“If we can live with a little less and give a lot more, we would solve so many issues.”
Arlene Smith, who has been in the Shuswap since 2008, is living in her car. She makes this remark about giving, on the heels of recounting how generous and kind people have been to her and what a difference it’s made.
In 2017, she was living in subsidized housing because of mental health issues she was undergoing. Then came complaints about her mental health and behaviours, so she was asked to leave, she explains, making note of the irony.
“I know everybody was doing what they needed to do,” she adds.
She ended up camping at Skimikin Lake, where, on her first night, her neighbours there checked on her and gave her food and a heater. The kindness continued – people regularly left food for her, one man gave her a fresh trout.
Smith tries to give in return, a practice she says has been instrumental in her healing.
“When I’m stuck in myself I don’t see the opportunities out there. To help somebody else changes my whole way of thinking.”
One day she found herself smoking medical marijuana at 4 a.m.
“I thought ‘what am I doing? I want to turn my life over to Jesus,” she says, noting she was also on stronger drugs for her mental illness. “The medication I was on made me gain so much weight, I craved carbohydrates and sugar, and I was over-medicated and wrongly prescribed. I said, I don’t want to live this way.”
She changed her diet and consequently lost 75 pounds.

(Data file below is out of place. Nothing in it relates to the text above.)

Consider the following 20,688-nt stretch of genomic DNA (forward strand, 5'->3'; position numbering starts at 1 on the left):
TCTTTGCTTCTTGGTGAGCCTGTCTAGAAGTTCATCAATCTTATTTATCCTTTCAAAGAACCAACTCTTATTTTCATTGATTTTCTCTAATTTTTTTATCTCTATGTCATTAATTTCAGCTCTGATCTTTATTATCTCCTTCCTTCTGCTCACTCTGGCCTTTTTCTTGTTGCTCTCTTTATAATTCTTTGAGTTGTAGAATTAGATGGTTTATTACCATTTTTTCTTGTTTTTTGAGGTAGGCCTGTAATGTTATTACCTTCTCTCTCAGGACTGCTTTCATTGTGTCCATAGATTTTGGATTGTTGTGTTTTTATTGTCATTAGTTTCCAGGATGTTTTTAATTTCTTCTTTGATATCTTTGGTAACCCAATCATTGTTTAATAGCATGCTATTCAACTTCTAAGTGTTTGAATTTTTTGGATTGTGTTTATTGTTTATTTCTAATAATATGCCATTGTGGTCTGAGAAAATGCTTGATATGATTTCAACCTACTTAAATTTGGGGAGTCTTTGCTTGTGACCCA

“I know a lot of my healing was change of diet, a change of attitude, and gratitude. Instead of me being so self centred, I started thinking about others.”
Smith is also an accomplished musician.
“Using prayer, meditation – music is what keeps my soul alive.”
Busking helps a little financially. On Sunday she busks for the Lord, suggesting people give their money to someone else who needs it.
She thinks of how much could be raised for those in need if everyone gave a dollar or so every couple of months.
Smith has become something of an expert on living in a car, although recently she received help so she was able to stay in a motel for a while. Like so many people, finding an affordable place to live has been impossible.
“Everybody could end up in my circumstances; they’re one mortgage payment or one illness away.”
Finding a safe place to park is the biggest problem, she says, and having to keep moving all the time uses up precious gas. Not to mention living in a car is, in terms of privacy, like living in a fishbowl.
One of the biggest problems from having no address means finding employment or registering for training becomes very difficult.
But, she doesn’t give up. She sees miracles all around.
“Each life is a miracle and each day is a gift. As they say, yesterday is history, tomorrow’s a mystery and today is a gift – that’s why they call it the present.”